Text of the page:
It’s long been considered the rough diamond of France, but Marseille has been polished into a piece that’s proving a real surprise for its new visitors.
As the early morning sun rises above the Notre Dame de la Garde which towers over Marseilles, the quai de Belges is bathed in warm sunshine sparking the fishermen into action. They haul crates of seafood, caught overnight, from their boats moored nearby and set them out on tables as their female partners (literally the fishwives) call out to the shoppers who flock to the colourful market each morning.
Within half an hour the quai is bathed in bright sunlight and packed with locals, and above the hubbub of the busy market, is a female voice with a beautiful rendition of Édith Piaf’s Non, je ne regrette rien (No Regrets). The music hangs perfectly over the setting with Marseille’s Vieux Port as a backdrop, and its source is a 72-year-old crooner called Fanny who’s serenading passers-by with her Piaf covers.
As buskers go, Fanny not only remains faithful to the original version, but she also knows how to work the crowd. She calls out the younger men in the crowd to join her “show” which pretty much consists of holding their hand and singing soulfully while looking deep into their eyes.
Fanny clearly enjoys the embarrassment she causes her “victims”, and even the sleep-deprived fishermen are forced into a grin at least, and it’s a warm welcome to a port city with a bit of a reputation as being a rough-and-gruff type of place.
Marseille is a world away from the Provence as portrayed in travel shows, and absolutely nothing like the glitz and glamour of the Riviera, but it’s a working city with real people and a genuine charm which surprises many visitors. The film The French Connection in the 1970’s, which starred Gene Hackman, portrayed Marseille as a sleazy and dangerous gangster town, but these days the inner city suburbs and port area have been restored to provide a unique French experience.
The city is France’s oldest, and was founded more than 2,000 years ago by the Greeks from the city of Phocea, and ever since it’s been a gateway for immigrants Italy, Greece, Turkey and North Africa. Today, it’s a dynamic multicultural city of just under one million people and the Vieux Port (or Old Port) is the heart and soul of Marseille, as it has been for centuries.
It’s a well protected U-shaped bay with the old fortresses of St Jean and St Nicholas standing sentinel at its entrance which now welcomes mostly pleasure craft and smaller fishing boats. Trestle tables line the harbour front laden with an exotic mix of seafood and the nearby quays and arcades are lined with restaurants and cafés filled with locals who seem totally content to relax and watch the harbour life unfold in front of them.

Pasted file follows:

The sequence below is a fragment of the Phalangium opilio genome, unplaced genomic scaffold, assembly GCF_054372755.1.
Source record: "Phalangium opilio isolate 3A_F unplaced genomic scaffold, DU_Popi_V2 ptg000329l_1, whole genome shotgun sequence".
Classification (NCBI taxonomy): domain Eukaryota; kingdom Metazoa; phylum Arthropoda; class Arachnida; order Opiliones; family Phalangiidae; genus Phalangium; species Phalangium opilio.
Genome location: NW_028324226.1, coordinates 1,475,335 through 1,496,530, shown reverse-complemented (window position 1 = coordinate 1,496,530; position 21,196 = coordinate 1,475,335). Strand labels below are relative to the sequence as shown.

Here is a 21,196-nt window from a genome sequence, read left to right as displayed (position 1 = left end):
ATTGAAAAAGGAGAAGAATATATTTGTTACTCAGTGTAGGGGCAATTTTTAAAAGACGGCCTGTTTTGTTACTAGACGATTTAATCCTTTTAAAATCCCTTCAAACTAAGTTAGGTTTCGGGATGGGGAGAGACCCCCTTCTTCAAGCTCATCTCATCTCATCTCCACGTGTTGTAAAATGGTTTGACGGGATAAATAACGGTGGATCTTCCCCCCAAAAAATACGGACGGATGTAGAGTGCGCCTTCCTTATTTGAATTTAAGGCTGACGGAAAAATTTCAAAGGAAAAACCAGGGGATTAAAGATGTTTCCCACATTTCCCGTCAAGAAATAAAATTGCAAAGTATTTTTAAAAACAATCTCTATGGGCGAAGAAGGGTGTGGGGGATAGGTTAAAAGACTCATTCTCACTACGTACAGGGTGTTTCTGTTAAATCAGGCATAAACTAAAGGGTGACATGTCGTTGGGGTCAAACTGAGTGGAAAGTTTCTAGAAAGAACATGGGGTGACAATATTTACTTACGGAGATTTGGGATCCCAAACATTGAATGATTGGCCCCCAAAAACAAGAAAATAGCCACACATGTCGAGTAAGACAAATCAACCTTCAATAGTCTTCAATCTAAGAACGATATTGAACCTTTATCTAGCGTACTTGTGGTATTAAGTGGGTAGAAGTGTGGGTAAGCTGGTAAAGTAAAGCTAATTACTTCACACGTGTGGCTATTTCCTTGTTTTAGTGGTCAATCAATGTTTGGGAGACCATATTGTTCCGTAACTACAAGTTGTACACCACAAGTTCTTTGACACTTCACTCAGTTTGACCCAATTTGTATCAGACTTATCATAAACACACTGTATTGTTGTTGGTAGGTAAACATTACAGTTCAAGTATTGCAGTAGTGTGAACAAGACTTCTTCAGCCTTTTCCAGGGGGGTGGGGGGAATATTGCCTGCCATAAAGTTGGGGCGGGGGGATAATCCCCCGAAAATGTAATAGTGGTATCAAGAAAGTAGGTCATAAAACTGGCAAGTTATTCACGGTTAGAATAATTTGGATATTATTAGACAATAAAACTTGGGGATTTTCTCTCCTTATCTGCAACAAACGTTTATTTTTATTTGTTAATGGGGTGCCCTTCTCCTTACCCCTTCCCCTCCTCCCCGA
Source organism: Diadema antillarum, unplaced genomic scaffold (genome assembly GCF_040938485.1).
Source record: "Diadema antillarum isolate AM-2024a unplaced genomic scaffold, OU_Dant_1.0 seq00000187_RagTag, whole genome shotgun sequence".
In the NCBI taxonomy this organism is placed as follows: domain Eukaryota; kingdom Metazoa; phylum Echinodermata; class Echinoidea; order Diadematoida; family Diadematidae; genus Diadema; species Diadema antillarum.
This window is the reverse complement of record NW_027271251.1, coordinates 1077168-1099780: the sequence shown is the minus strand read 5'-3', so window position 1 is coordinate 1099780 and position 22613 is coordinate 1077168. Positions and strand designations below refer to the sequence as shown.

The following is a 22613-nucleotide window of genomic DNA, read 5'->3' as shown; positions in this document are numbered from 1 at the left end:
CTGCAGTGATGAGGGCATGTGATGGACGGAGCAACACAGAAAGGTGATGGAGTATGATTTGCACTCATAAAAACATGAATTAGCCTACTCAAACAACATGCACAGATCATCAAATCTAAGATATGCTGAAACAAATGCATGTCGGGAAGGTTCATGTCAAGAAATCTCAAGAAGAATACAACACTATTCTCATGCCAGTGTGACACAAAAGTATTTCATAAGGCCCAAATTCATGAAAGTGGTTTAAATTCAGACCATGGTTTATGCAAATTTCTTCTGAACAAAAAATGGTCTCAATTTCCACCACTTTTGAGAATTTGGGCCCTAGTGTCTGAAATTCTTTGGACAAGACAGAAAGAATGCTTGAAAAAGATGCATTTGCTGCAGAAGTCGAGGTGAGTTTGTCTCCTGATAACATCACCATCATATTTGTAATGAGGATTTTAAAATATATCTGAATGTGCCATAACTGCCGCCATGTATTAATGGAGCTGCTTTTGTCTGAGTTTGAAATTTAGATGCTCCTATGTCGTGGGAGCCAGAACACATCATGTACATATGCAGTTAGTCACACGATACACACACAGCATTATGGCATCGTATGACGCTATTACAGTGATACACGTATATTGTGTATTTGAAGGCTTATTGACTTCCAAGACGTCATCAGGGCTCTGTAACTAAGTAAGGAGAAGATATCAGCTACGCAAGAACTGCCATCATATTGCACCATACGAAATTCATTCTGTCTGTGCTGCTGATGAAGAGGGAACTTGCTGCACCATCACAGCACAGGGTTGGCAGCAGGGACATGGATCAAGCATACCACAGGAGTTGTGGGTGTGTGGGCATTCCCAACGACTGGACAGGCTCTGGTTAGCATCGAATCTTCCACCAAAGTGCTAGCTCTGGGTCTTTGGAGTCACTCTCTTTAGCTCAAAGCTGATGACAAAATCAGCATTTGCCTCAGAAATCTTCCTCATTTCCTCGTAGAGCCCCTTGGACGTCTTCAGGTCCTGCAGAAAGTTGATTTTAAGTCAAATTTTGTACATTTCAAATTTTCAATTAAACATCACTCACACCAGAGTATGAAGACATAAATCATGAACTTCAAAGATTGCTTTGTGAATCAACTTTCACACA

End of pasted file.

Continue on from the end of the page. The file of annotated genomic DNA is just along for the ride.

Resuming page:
Despite its colourful history, Marseille has little Greek or Roman architecture still standing, but the more modern monuments capture the brashness of France’s second city. Towering above the city is the immense Notre Dame de la Garde - a Byzantine monument erected between 1853 and 1864 on the city’s highest hill.
The domed Basilica can be seen from pretty much everywhere in Marseille and its bell tower is topped by a 10 metre tall gilded statue of the Virgin Mary on a 12 metre high pedestal - bullet holes mark the cathedral’s outer walls as evidence of the fierce fighting that took place during the city’s Battle of Liberation in 1944.
Ornate architecture and fascinating history aside, this is a great place to gain an orientation of the sprawling city with its 360 degree views - with the Vieux Port below and the terracotta roofs which stretch into the distance.
The Abbaye St-Victor is halfway up the same hill as the Notre Dame de la Garde and the 12th century Romanesque building houses the tombs of third and fourth century martyrs including those of St Cassien and St Victor himself, who apparently was ground to death between millstones by the Romans.
Back down at sea level and the Marseille Ferry Boat chugs back and forth across the Vieux Port - for a few coins you can cross from one side to the other and on the northern side the Hotel de Ville marks the hop-on-hop-off-point, which also leads to the city’s most fascinating suburb, Le Panier.
The name literally translates as “the Breadbasket” and the area is a complex maze of unmapped streets set on a hill and walking Le Panier may leave you confused about which side of the Mediterranean you’re on. This is where many of the city’s immigrants congregated when they arrived from North Africa and even today market traders are more likely to call out in Arabic than in French.
During WWII it was also a hideout for many Resistance fighters and Jewish people and although the German military razed the area many times, enough of it still remains to offer an authentic glimpse of Marseille’s oldest quarter. Like the rest of Marseille, Le Panier has no airs and graces and asks nothing of its visitors other than to give it a fair go, and if you dig deep enough you’ll find a slice of unique French culture with an eastern European and north African flavour.